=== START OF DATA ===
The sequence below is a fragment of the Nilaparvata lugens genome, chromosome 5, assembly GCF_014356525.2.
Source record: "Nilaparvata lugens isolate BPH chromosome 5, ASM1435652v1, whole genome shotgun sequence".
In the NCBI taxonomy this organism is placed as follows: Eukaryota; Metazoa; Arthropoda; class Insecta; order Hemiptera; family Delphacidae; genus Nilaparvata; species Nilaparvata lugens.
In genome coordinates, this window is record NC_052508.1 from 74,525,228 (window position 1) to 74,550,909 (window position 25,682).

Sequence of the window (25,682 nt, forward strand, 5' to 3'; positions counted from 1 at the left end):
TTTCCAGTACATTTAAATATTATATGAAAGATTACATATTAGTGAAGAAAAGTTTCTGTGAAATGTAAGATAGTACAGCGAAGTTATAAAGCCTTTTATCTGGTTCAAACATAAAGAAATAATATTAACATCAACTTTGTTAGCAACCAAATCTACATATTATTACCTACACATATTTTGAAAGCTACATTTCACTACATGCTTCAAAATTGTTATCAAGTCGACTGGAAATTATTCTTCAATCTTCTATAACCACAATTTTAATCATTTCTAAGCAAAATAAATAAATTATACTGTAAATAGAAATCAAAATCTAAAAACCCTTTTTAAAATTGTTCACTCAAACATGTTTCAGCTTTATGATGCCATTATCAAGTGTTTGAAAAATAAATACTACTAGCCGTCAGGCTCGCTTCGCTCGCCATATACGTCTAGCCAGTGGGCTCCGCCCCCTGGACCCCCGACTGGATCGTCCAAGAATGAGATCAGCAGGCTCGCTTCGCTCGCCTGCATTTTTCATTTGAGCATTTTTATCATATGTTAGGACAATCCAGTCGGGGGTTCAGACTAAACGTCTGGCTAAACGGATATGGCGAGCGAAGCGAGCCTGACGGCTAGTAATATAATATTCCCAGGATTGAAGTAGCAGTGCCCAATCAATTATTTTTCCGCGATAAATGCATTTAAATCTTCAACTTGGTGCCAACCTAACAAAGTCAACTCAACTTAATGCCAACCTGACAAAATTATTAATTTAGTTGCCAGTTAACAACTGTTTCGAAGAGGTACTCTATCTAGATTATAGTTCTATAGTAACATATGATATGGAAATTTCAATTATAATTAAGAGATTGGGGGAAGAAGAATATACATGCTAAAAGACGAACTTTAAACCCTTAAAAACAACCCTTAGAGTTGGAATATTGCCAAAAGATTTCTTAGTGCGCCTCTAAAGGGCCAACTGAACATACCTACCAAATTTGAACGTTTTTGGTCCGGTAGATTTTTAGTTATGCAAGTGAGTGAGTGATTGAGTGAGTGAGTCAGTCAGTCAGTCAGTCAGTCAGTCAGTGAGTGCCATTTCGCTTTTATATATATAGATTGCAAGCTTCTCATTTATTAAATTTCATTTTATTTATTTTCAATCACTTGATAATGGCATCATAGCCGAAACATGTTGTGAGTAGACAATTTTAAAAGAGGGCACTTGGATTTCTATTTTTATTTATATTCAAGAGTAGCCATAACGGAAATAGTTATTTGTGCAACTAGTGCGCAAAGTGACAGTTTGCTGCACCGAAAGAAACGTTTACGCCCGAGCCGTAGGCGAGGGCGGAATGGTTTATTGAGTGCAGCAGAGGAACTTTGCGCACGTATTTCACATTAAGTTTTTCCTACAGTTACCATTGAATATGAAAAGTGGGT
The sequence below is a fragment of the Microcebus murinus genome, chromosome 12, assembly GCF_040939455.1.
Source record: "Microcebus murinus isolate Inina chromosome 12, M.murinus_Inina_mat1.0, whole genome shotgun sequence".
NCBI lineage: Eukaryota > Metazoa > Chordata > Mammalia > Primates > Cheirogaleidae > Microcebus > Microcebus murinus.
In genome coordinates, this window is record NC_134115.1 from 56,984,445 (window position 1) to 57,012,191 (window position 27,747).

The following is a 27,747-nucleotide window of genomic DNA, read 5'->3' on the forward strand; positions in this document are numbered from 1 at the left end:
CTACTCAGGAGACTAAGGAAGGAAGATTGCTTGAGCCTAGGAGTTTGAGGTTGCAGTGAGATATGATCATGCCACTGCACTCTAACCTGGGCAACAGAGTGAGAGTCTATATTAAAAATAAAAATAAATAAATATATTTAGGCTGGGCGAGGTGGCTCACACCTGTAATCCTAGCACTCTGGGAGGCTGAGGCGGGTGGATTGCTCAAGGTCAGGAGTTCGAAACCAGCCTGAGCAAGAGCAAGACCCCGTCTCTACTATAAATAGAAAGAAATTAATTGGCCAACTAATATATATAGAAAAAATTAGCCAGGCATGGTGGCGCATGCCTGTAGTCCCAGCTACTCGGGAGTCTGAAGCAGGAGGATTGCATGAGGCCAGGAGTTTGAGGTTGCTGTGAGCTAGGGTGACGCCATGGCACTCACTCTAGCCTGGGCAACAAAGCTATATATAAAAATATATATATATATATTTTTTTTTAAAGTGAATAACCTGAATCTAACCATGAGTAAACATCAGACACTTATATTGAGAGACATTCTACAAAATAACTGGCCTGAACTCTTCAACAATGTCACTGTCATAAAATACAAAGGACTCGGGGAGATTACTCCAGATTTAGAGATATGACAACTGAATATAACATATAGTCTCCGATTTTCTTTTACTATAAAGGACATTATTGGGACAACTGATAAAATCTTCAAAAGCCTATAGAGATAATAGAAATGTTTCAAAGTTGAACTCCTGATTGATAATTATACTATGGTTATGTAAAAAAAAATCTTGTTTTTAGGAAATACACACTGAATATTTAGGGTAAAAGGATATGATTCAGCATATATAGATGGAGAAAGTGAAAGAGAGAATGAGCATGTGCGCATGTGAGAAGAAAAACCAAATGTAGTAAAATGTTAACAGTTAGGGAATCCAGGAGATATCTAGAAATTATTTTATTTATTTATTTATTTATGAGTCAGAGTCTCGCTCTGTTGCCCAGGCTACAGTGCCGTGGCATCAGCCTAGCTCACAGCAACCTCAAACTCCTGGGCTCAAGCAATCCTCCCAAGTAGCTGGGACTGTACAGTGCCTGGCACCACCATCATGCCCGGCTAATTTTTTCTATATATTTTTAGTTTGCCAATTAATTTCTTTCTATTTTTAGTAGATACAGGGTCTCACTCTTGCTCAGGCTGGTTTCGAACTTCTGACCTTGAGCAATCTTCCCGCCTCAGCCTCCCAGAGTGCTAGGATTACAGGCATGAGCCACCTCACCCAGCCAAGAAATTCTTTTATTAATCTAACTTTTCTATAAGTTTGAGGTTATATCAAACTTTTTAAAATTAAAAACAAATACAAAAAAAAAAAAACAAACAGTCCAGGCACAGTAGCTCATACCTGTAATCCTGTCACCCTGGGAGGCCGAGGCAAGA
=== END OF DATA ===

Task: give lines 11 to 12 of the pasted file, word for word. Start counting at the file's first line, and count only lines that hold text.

The following is a 27,747-nucleotide window of genomic DNA, read 5'->3' on the forward strand; positions in this document are numbered from 1 at the left end:
CTACTCAGGAGACTAAGGAAGGAAGATTGCTTGAGCCTAGGAGTTTGAGGTTGCAGTGAGATATGATCATGCCACTGCACTCTAACCTGGGCAACAGAGTGAGAGTCTATATTAAAAATAAAAATAAATAAATATATTTAGGCTGGGCGAGGTGGCTCACACCTGTAATCCTAGCACTCTGGGAGGCTGAGGCGGGTGGATTGCTCAAGGTCAGGAGTTCGAAACCAGCCTGAGCAAGAGCAAGACCCCGTCTCTACTATAAATAGAAAGAAATTAATTGGCCAACTAATATATATAGAAAAAATTAGCCAGGCATGGTGGCGCATGCCTGTAGTCCCAGCTACTCGGGAGTCTGAAGCAGGAGGATTGCATGAGGCCAGGAGTTTGAGGTTGCTGTGAGCTAGGGTGACGCCATGGCACTCACTCTAGCCTGGGCAACAAAGCTATATATAAAAATATATATATATATATTTTTTTTTAAAGTGAATAACCTGAATCTAACCATGAGTAAACATCAGACACTTATATTGAGAGACATTCTACAAAATAACTGGCCTGAACTCTTCAACAATGTCACTGTCATAAAATACAAAGGACTCGGGGAGATTACTCCAGATTTAGAGATATGACAACTGAATATAACATATAGTCTCCGATTTTCTTTTACTATAAAGGACATTATTGGGACAACTGATAAAATCTTCAAAAGCCTATAGAGATAATAGAAATGTTTCAAAGTTGAACTCCTGATTGATAATTATACTATGGTTATGTAAAAAAAAATCTTGTTTTTAGGAAATACACACTGAATATTTAGGGTAAAAGGATATGATTCAGCATATATAGATGGAGAAAGTGAAAGAGAGAATGAGCATGTGCGCATGTGAGAAGAAAAACCAAATGTAGTAAAATGTTAACAGTTAGGGAATCCAGGAGATATCTAGAAATTATTTTATTTATTTATTTATTTATGAGTCAGAGTCTCGCTCTGTTGCCCAGGCTACAGTGCCGTGGCATCAGCCTAGCTCACAGCAACCTCAAACTCCTGGGCTCAAGCAATCCTCCCAAGTAGCTGGGACTGTACAGTGCCTGGCACCACCATCATGCCCGGCTAATTTTTTCTATATATTTTTAGTTTGCCAATTAATTTCTTTCTATTTTTAGTAGATACAGGGTCTCACTCTTGCTCAGGCTGGTTTCGAACTTCTGACCTTGAGCAATCTTCCCGCCTCAGCCTCCCAGAGTGCTAGGATTACAGGCATGAGCCACCTCACCCAGCCAAGAAATTCTTTTATTAATCTAACTTTTCTATAAGTTTGAGGTTATATCAAACTTTTTAAAATTAAAAACAAATACAAAAAAAAAAAAACAAACAGTCCAGGCACAGTAGCTCATACCTGTAATCCTGTCACCCTGGGAGGCCGAGGCAAGA